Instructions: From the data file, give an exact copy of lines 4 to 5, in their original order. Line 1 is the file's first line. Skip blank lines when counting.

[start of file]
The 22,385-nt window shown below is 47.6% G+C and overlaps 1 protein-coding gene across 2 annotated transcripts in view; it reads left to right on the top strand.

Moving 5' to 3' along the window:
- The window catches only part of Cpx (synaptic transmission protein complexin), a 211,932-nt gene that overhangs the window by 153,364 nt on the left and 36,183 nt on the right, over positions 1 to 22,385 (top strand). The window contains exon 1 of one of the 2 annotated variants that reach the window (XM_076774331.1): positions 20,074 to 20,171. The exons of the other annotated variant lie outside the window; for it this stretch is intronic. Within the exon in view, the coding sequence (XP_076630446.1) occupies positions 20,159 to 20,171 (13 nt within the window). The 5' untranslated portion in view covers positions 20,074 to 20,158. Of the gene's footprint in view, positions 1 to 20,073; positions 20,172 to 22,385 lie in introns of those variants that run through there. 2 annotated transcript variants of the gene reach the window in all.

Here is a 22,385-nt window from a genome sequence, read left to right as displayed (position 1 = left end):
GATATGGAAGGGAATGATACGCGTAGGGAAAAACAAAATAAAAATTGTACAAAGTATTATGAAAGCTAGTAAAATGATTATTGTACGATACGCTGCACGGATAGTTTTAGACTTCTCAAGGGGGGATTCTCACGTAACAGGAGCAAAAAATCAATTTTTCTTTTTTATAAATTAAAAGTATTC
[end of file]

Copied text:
Here is a 22,385-nt window from a genome sequence, read left to right as displayed (position 1 = left end):
GATATGGAAGGGAATGATACGCGTAGGGAAAAACAAAATAAAAATTGTACAAAGTATTATGAAAGCTAGTAAAATGATTATTGTACGATACGCTGCACGGATAGTTTTAGACTTCTCAAGGGGGGATTCTCACGTAACAGGAGCAAAAAATCAATTTTTCTTTTTTATAAATTAAAAGTATTC